By Canadian standards, Toronto has a moderate climate. From November to March, average temperatures can hover around 0ºC and snow is a constant. In fact, the city center has an extensive network of pedestrian tunnels so that people don’t have to brave the snow and slush during the winter. But when travelling outside of downtown Toronto to surrounding regions, roads and transportation networks – including highways – are key.
Though not the norm, conditions turn especially harsh under the effects of the so-called polar vortex, a low-pressure zone at the Earth’s poles. The temperature can drop below -20ºC, and snow and ice can accumulate on the asphalt. That’s why the winter maintenance of Canadian roads is a top priority for provinces and municipalities.
How Ontario cleans its roads
Located on the banks of Lake Ontario, Toronto is Canada’s largest city and its financial capital. To keep up with whatever the atmospheric conditions bring, authorities in Ontario have a detailed road maintenance plan. Ferrovial is one of approximately 8 Area Maintenance Contractors responsible for maintaining 16,900 kilometers of roadways for Ontario’s Ministry of Transportation (MTO).
407 ETR Concession Company Ltd., run by Cintra, is the road authority for Highway 407 ETR and maintains the roadway to the same MTO standards as set out in the Concession Ground Lease Agreement between the Province and 407 ETR, but more on that later.
In winter, different types of maintenance vehicles (patrols, combination spreader trucks which salt and plow concurrently, and snowplows) are always standing by. As soon as a storm hits, they start winter operations. This occurs 24 hours a day, seven days a week, if necessary. As per MTO standards for Urban Freeways, salting the roads must start prior to the accumulation of 0.5 centimeters of snow on the road or when slippery roads are detected – usually as a result of freezing rain.
However, if the thermometer drops below -10ºC, the salt starts to be less effective, so the vehicles also spread sand to improve tire traction. Prior to a winter storm and based on weather conditions, Direct Liquid Application (DLA) using salt brine, magnesium chloride or calcium chloride can be used to help prevent snow and ice from bonding to the road surface.
This army of maintenance vehicles is directed by coordination teams working from centralized locations receiving real-time data from the network of cameras and sensors dotting Ontario’s major highways. But what’s it like to implement this strategy on the ground? Let’s take a look at 407 ETR.
407 ETR’s Winter Operations
Highway 407 ETR is an important roadway in the GTA. Highway 407 ETR crosses 236 bridges, and has 40 interchanges and 198 entry and exit ramps. Traversing 108 kilometers, it runs parallel to one of the most heavily trafficked highways in North America and the first multi-lane freeway in Ontario’s capital – Highway 401.
Safety is a top priority on the world’s first open-access electronic toll road. And that’s no small commitment. Before the pandemic, almost 500,000 trips were made on Highway 407 ETR every day of the work week. The roadway must be kept in good condition in all weather conditions to keep the traffic flowing.
“Highway 407 ETR’s 108 kilometers are divided into three different patrol areas that are monitored 24 hours a day, seven days a week, 365 days a year,” the operations division of 407 ETR explains. Patrollers keep an eye on road conditions and assist any vehicles in distress to minimize traffic hazards.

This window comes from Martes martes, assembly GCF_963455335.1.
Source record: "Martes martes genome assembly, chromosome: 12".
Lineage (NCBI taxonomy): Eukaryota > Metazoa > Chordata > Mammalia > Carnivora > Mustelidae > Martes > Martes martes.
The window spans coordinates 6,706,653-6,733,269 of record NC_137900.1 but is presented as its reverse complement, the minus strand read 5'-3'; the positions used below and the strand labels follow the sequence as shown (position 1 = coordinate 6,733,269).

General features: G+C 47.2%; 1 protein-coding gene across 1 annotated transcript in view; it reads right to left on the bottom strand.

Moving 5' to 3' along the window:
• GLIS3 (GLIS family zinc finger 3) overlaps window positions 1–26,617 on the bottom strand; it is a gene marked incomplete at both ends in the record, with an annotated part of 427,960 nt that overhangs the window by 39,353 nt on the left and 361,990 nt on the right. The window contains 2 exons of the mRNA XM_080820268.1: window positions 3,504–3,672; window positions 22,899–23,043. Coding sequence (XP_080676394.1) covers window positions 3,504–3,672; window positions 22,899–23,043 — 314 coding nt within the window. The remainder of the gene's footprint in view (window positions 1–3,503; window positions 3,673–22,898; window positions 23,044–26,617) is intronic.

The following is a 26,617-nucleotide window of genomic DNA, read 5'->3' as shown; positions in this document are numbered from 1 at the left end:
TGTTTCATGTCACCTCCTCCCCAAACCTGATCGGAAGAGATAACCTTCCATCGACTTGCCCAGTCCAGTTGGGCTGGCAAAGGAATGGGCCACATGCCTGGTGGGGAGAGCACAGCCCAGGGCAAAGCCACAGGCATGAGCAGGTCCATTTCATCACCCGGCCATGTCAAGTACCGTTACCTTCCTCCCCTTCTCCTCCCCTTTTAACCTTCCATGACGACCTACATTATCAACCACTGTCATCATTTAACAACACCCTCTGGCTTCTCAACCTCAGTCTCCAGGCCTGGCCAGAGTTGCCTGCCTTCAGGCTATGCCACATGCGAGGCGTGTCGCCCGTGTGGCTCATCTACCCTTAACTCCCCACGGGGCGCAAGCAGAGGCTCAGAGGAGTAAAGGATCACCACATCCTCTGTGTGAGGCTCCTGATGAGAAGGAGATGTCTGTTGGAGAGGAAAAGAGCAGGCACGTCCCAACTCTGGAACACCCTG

“We also currently have four stationary Automated Road Weather Information Systems (ARWIS) set up on the highway, as well as three mobile systems and two ice sensors on the access ramps,” they add. This technology helps 407 ETR respond to snowstorms and bolster coordination among maintenance vehicles.
Currently, 407 ETR has 82 trucks and seven towplow trailers capable of cleaning snow. Forty-two of these trucks are equipped to salt and plow simultaneously and are referred to as combination units. The other 40 trucks are straight plows. Each of the vehicles is assigned to one of the 48 existing maintenance routes (30 to spread salt and 18 for cleaning). Each route can be done in under 80 minutes.
We’re out today clearing snow from shoulders of highway and overpasses. Thanks to the teams on and off the road that make sure this work is done well!
Our excellent winter maintenance and safety records are made possible by regularly investing tolls into services for drivers. pic.twitter.com/ykEHftBz2e
— 407 ETR (@407ETR) January 21, 2020
“Salt spreading has to start before snow accumulation reaches half a centimeter on the roadway. Snowplows start working at two centimeters,” reports the highway’s operations division. “In winter, operations run continuously until the pavement has been cleared and 95% of the lane surfaces are free of ice, snow, and sleet.”
“The biggest challenge is working in the extreme cold. Salt becomes less effective at temperatures below -10ºC, but the other additives used for thawing, such as calcium chloride and magnesium chloride, damage the asphalt surface,” they add.
In a region like the GTA, weather conditions vary greatly. Winters can be unpredictable, ranging from spells of unseasonably high-temperatures and stretches without a single snowfall to waves of continuous cold. Still, snow precipitation usually ranges from 108 to 120 centimeters.
Planning, anticipation, coordination, salt and snowplows at the ready – that’s the only recipe to deliver a fast, safe and reliable experience on Highway 407 ETR during the long Canadian winter.
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